With remote forwarding, you open a listening port on the remote side, and forward it to another host and port from the local server.

Example with remote forwarding

One useful scenario is to help family members who have PC trouble. For instance: Mom has a problem, calls me, and wonders if I can help, and then clicks an icon on her desktop that does the following thing:

  • Starts Remote Desktop or VNC
  • Connects to my SSH server, with remote forwarding from <vncport1> on the SSH server, to localhost:<vncport1> on her PC.

What I do, is:

  • Connect to my SSH server, with local forwarding from <vncport1> on my laptop, to <vncport1> on the SSH server, which again connects through the remote forwarding to localhost:<vncport1> on mom’s PC.
  • Start a VNC client, and connect to my localhost:5801 on my laptop. This port is now connected through my ssh session, to mom’s ssh session, to her PC.

Dynamic forwarding with SOCKS

OpenSSH’s client has the ability to do dynamic forwarding to act as a local SOCKS server, both for SOCS4 and SOCS5.

Many programs have built-in SOCKS support, so if you enable this, and configure it to use localhost:<socksport> as a SOCKS proxy.

For programs with no built-in SOCKS support, you can use “tsocks”, to intercept networking calls, and work through the SOCKS server.

Example with dynamic forwarding

Then I configure Firefox, for instance, to use the SOCKS server at localhost port 1080, and all my web connections will go through the SSH connection, and appear to be initiated from myserver.example.com. Much easier than with local forwarding, and works great for remote administration of things from home where you use different hostnames and ports, and perhaps also unroutable IP addresses.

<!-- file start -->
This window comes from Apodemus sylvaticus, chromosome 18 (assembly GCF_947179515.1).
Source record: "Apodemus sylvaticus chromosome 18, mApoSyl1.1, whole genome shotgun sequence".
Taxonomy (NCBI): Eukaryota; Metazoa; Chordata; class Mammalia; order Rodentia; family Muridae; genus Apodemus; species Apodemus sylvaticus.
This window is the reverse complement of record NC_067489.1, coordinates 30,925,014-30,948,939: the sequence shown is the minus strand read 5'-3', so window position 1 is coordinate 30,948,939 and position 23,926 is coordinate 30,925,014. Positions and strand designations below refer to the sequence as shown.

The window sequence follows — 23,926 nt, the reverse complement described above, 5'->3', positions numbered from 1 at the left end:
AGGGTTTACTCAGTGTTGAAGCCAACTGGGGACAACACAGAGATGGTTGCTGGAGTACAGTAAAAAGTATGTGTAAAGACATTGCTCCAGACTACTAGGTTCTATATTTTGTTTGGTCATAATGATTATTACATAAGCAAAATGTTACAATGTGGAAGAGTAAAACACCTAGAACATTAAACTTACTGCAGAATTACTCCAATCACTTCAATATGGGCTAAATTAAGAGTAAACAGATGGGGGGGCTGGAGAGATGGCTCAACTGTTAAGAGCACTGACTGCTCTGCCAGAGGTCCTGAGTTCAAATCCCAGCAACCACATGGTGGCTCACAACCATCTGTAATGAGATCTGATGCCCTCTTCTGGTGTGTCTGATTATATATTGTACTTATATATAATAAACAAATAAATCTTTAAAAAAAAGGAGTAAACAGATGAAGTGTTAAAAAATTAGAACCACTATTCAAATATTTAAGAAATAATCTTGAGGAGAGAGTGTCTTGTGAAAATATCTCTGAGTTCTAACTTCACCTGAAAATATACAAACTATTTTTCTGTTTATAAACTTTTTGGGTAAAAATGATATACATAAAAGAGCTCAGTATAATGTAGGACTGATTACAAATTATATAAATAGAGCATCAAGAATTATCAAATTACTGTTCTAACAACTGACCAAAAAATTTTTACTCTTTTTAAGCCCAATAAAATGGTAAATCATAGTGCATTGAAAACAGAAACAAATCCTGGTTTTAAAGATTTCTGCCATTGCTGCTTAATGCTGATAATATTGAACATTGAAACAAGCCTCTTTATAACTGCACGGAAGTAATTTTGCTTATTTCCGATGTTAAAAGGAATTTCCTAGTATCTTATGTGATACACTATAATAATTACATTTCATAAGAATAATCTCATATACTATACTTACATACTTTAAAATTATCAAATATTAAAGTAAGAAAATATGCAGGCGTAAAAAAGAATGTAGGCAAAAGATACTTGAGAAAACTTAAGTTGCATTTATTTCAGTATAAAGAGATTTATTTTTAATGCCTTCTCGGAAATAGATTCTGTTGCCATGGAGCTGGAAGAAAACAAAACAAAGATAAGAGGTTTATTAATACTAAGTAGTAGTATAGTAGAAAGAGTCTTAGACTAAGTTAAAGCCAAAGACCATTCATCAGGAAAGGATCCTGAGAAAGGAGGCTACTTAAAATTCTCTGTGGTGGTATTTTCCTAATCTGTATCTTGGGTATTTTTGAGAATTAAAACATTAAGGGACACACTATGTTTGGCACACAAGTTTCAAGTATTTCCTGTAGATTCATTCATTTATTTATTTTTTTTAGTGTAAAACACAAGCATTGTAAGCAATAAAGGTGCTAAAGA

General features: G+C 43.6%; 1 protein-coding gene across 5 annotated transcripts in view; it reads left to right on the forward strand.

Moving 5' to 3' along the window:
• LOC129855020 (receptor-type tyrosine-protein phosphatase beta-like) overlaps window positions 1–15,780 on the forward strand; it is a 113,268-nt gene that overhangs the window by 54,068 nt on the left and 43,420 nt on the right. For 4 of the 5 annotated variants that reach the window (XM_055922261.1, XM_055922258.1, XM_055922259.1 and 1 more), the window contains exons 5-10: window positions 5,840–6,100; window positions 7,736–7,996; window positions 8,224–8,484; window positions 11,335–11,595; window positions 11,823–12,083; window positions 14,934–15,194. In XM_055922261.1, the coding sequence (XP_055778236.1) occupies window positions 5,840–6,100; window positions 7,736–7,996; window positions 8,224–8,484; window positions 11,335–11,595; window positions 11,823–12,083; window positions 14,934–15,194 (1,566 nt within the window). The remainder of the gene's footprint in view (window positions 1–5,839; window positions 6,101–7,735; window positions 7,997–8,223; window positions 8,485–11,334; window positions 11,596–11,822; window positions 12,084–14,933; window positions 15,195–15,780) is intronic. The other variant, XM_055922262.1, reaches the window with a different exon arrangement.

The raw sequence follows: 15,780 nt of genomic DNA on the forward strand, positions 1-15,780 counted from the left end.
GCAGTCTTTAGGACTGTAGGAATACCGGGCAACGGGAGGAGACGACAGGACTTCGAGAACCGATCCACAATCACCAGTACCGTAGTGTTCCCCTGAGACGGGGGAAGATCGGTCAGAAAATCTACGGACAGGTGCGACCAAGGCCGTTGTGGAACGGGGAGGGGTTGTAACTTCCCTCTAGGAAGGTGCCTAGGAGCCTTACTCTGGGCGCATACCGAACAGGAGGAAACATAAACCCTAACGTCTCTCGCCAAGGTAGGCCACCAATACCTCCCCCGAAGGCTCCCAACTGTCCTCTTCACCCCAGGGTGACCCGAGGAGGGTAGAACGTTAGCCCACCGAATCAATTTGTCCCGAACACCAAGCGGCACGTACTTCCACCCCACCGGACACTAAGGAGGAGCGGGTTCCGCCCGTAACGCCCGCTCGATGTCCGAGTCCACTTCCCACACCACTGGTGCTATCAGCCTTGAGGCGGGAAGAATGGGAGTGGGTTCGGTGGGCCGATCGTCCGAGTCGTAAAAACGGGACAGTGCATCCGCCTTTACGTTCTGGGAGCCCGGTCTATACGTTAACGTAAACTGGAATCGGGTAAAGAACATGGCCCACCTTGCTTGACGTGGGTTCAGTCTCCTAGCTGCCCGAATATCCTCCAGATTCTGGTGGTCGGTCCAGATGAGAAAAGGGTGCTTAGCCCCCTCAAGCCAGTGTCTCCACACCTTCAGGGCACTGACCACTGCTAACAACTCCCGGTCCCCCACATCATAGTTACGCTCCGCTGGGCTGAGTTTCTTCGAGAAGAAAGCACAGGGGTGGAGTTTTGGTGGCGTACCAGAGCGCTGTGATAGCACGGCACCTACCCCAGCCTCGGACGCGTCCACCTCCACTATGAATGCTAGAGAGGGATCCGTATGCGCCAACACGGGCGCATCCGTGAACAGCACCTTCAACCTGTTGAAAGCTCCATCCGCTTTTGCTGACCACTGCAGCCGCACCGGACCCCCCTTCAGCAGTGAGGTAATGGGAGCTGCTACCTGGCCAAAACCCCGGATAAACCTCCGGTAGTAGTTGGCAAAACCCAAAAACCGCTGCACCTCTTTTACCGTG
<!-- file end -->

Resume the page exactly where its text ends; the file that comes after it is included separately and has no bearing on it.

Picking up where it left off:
IP forwarding with TUN

Now we’re talking. This is the real thing, we get IP forwarding through a point-to-point interface. This exists only in newer versions of OpenSSH, and is not very well documented yet. Unfortunately, this also includes this document until I have more time to research further.

Example with IP forwarding

Where ‘0’ is the local device tun0, and ‘1’ refers to the remote device tun1. On each side, one needs to set an IP address for host-to-host contact, and add routing and perhaps also NAT for network access.

Beware, as careless use of IP forwarding between sites may have a serious impact on network security, and may make others very angry if used without permission.


realprogrammers.com

Setting up an SSH tunnel with PuTTY

What follow is how to set up as SSH tunnel using PuTTY with the MySQL port (3306) forwarded as an example. After completing this how-to you’ll have port 3306 on your local machine listening and forwarding to your remote server’s localhost on port 3306. Thus effectively you can connect to the remote server’s MySQL database as though it were running on your local box.

Prerequisites

This how-to assumes your MySQL installation has enabled listening to a TCP/IP connection. Only listening on 127.0.0.1 is required (and the default as of MySQL 4.1). Although beyond the scope of this how-to, you can verify the server’s listening by using

on the server. Look for

and

in your

. Also, a trouble-shooting guide.

To achieve the same with PostgreSQL simply use PostgreSQL’s default port, 5432.

to test;

and the manual as pointers for configuration.

Set up the tunnel

Create a session in PuTTY and then select the Tunnels tab in the SSH section. In the Source port text box enter 3306. This is the port PuTTY will listen on on your local machine. It can be any standard Windows-permitted port. In the Destination field immediately below Source port enter 127.0.0.1:3306. This means, from the server, forward the connection to IP 127.0.0.1 port 3306. MySQL by default listens on port 3306 and we’re connecting directly back to the server itself, i.e. 127.0.0.1. Another common scenario is to connect with PuTTY to an outward-facing firewall and then your Destination might be the private IP address of the database server.

Putty Tunnel

Add the tunnel

Click the Add button and the screen should look like this,

Putty Tunnel Added

Save the session

Unfortunately PuTTY does not provide a handy ubiquitous Save button on all tabs so you have to return to the Session tab and click Save,

Putty Session

Open the session

Click Open (or press Enter), login, and enjoy!

Here for reference is an example connection using MySQL Adminstrator going to localhost: note the Server Host address of 127.0.0.1 which will be transparently forwarded.

Mysql Administrator Login

2,117 total views, 1 views today